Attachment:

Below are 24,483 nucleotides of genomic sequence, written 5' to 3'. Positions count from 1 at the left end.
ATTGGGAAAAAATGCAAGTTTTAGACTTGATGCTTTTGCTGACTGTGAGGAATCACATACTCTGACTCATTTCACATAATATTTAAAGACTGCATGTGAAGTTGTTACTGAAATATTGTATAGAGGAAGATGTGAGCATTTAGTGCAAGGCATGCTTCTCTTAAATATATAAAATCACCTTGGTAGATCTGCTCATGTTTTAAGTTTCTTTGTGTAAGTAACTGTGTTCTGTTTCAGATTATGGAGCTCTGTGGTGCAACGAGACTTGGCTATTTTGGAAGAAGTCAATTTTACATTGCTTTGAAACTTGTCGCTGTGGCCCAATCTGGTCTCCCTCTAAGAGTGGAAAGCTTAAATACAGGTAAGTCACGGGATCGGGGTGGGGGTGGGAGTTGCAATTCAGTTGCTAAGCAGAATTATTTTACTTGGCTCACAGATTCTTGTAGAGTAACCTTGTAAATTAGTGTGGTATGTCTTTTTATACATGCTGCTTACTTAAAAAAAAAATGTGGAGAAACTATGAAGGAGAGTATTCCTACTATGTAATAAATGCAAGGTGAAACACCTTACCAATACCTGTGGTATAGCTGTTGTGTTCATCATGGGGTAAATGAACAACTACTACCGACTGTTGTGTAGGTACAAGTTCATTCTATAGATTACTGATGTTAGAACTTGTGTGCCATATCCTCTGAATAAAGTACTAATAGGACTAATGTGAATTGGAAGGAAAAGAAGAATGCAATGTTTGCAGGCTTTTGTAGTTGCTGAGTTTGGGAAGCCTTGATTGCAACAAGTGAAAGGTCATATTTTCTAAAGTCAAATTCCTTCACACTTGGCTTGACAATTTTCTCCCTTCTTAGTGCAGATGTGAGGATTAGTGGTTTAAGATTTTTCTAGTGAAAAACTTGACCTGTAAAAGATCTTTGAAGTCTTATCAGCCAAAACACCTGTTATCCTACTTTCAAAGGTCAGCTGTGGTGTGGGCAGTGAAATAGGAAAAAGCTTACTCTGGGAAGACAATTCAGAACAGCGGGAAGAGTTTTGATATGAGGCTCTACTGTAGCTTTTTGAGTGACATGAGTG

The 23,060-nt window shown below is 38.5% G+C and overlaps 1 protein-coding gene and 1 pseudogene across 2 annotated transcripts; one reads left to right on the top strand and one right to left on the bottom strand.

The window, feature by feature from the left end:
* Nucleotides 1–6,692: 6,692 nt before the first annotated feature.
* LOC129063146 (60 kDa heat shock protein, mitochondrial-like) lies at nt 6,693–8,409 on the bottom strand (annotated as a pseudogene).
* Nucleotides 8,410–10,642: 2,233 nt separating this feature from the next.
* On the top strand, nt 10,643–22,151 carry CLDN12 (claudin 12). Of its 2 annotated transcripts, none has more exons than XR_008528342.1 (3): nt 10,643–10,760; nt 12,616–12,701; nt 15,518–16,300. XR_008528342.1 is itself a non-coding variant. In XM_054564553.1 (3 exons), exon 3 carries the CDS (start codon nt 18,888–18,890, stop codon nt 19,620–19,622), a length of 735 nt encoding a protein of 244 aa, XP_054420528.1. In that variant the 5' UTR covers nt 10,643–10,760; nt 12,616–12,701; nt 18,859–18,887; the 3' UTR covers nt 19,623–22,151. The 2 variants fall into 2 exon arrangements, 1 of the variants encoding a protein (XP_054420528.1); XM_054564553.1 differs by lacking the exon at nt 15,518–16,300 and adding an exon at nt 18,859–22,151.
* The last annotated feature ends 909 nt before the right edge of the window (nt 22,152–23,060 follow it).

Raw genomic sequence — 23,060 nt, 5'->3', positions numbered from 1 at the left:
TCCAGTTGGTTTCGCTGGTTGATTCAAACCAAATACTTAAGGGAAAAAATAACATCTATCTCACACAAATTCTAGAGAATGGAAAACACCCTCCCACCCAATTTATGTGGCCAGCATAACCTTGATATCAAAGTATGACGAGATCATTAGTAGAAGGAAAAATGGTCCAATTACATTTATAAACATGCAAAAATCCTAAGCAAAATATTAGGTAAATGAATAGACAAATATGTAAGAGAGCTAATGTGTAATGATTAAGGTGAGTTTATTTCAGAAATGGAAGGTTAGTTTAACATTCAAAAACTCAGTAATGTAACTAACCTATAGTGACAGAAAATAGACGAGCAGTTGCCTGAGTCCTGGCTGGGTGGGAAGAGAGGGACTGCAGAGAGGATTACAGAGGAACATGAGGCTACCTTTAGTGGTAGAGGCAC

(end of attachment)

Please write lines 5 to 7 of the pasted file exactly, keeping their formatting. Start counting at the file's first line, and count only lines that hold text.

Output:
* Nucleotides 1–6,692: 6,692 nt before the first annotated feature.
* LOC129063146 (60 kDa heat shock protein, mitochondrial-like) lies at nt 6,693–8,409 on the bottom strand (annotated as a pseudogene).
* Nucleotides 8,410–10,642: 2,233 nt separating this feature from the next.